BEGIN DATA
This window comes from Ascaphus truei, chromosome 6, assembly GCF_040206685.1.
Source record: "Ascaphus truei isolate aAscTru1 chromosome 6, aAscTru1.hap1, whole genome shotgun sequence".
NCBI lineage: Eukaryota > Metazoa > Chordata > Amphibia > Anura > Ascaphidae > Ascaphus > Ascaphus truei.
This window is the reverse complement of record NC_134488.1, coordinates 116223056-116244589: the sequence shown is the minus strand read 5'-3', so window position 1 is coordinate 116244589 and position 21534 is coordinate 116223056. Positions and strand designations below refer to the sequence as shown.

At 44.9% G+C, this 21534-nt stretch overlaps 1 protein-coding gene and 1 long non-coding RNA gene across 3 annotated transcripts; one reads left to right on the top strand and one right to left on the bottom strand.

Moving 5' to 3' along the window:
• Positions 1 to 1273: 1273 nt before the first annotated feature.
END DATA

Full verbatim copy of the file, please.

This window comes from Ascaphus truei, chromosome 6, assembly GCF_040206685.1.
Source record: "Ascaphus truei isolate aAscTru1 chromosome 6, aAscTru1.hap1, whole genome shotgun sequence".
NCBI lineage: Eukaryota > Metazoa > Chordata > Amphibia > Anura > Ascaphidae > Ascaphus > Ascaphus truei.
This window is the reverse complement of record NC_134488.1, coordinates 116223056-116244589: the sequence shown is the minus strand read 5'-3', so window position 1 is coordinate 116244589 and position 21534 is coordinate 116223056. Positions and strand designations below refer to the sequence as shown.

At 44.9% G+C, this 21534-nt stretch overlaps 1 protein-coding gene and 1 long non-coding RNA gene across 3 annotated transcripts; one reads left to right on the top strand and one right to left on the bottom strand.

Moving 5' to 3' along the window:
• Positions 1 to 1273: 1273 nt before the first annotated feature.